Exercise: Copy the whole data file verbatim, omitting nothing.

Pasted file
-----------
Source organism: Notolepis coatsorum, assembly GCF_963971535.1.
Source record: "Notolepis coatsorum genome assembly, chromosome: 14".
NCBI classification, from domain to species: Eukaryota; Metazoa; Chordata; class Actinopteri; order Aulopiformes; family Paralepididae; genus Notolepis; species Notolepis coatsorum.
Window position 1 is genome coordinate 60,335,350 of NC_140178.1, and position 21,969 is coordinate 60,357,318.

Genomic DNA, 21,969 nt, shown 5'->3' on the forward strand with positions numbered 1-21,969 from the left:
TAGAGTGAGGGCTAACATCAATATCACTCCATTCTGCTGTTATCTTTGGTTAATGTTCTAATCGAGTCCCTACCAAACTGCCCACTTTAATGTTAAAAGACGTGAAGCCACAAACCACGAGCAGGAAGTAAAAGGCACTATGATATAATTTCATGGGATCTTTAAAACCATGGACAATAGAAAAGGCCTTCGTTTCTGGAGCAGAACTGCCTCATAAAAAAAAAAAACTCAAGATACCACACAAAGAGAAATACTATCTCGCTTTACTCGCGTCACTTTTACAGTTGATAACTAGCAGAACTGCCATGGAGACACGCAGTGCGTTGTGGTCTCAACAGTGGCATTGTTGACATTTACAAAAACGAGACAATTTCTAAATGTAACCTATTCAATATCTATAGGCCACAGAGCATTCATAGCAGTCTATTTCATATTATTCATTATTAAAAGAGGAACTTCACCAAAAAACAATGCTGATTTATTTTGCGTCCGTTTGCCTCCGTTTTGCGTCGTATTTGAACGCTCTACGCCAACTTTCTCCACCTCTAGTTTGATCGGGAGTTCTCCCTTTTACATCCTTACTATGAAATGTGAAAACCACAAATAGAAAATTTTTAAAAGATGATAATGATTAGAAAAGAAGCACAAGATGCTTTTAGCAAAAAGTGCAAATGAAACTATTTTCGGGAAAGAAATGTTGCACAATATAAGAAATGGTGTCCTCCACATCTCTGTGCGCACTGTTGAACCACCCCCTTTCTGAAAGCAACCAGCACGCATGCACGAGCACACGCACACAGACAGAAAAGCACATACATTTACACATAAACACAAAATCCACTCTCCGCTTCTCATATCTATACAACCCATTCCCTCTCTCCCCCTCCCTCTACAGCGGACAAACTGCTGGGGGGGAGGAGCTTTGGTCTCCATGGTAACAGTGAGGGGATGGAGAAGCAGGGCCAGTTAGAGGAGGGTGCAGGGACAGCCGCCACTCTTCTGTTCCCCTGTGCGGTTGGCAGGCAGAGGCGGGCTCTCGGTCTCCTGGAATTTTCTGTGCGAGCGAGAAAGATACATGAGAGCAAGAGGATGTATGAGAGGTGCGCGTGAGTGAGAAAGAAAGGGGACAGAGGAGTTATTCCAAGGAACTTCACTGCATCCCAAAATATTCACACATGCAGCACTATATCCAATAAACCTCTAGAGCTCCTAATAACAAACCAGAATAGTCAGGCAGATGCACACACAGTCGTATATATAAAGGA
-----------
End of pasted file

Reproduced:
Source organism: Notolepis coatsorum, assembly GCF_963971535.1.
Source record: "Notolepis coatsorum genome assembly, chromosome: 14".
NCBI classification, from domain to species: Eukaryota; Metazoa; Chordata; class Actinopteri; order Aulopiformes; family Paralepididae; genus Notolepis; species Notolepis coatsorum.
Window position 1 is genome coordinate 60,335,350 of NC_140178.1, and position 21,969 is coordinate 60,357,318.

Genomic DNA, 21,969 nt, shown 5'->3' on the forward strand with positions numbered 1-21,969 from the left:
TAGAGTGAGGGCTAACATCAATATCACTCCATTCTGCTGTTATCTTTGGTTAATGTTCTAATCGAGTCCCTACCAAACTGCCCACTTTAATGTTAAAAGACGTGAAGCCACAAACCACGAGCAGGAAGTAAAAGGCACTATGATATAATTTCATGGGATCTTTAAAACCATGGACAATAGAAAAGGCCTTCGTTTCTGGAGCAGAACTGCCTCATAAAAAAAAAAAACTCAAGATACCACACAAAGAGAAATACTATCTCGCTTTACTCGCGTCACTTTTACAGTTGATAACTAGCAGAACTGCCATGGAGACACGCAGTGCGTTGTGGTCTCAACAGTGGCATTGTTGACATTTACAAAAACGAGACAATTTCTAAATGTAACCTATTCAATATCTATAGGCCACAGAGCATTCATAGCAGTCTATTTCATATTATTCATTATTAAAAGAGGAACTTCACCAAAAAACAATGCTGATTTATTTTGCGTCCGTTTGCCTCCGTTTTGCGTCGTATTTGAACGCTCTACGCCAACTTTCTCCACCTCTAGTTTGATCGGGAGTTCTCCCTTTTACATCCTTACTATGAAATGTGAAAACCACAAATAGAAAATTTTTAAAAGATGATAATGATTAGAAAAGAAGCACAAGATGCTTTTAGCAAAAAGTGCAAATGAAACTATTTTCGGGAAAGAAATGTTGCACAATATAAGAAATGGTGTCCTCCACATCTCTGTGCGCACTGTTGAACCACCCCCTTTCTGAAAGCAACCAGCACGCATGCACGAGCACACGCACACAGACAGAAAAGCACATACATTTACACATAAACACAAAATCCACTCTCCGCTTCTCATATCTATACAACCCATTCCCTCTCTCCCCCTCCCTCTACAGCGGACAAACTGCTGGGGGGGAGGAGCTTTGGTCTCCATGGTAACAGTGAGGGGATGGAGAAGCAGGGCCAGTTAGAGGAGGGTGCAGGGACAGCCGCCACTCTTCTGTTCCCCTGTGCGGTTGGCAGGCAGAGGCGGGCTCTCGGTCTCCTGGAATTTTCTGTGCGAGCGAGAAAGATACATGAGAGCAAGAGGATGTATGAGAGGTGCGCGTGAGTGAGAAAGAAAGGGGACAGAGGAGTTATTCCAAGGAACTTCACTGCATCCCAAAATATTCACACATGCAGCACTATATCCAATAAACCTCTAGAGCTCCTAATAACAAACCAGAATAGTCAGGCAGATGCACACACAGTCGTATATATAAAGGA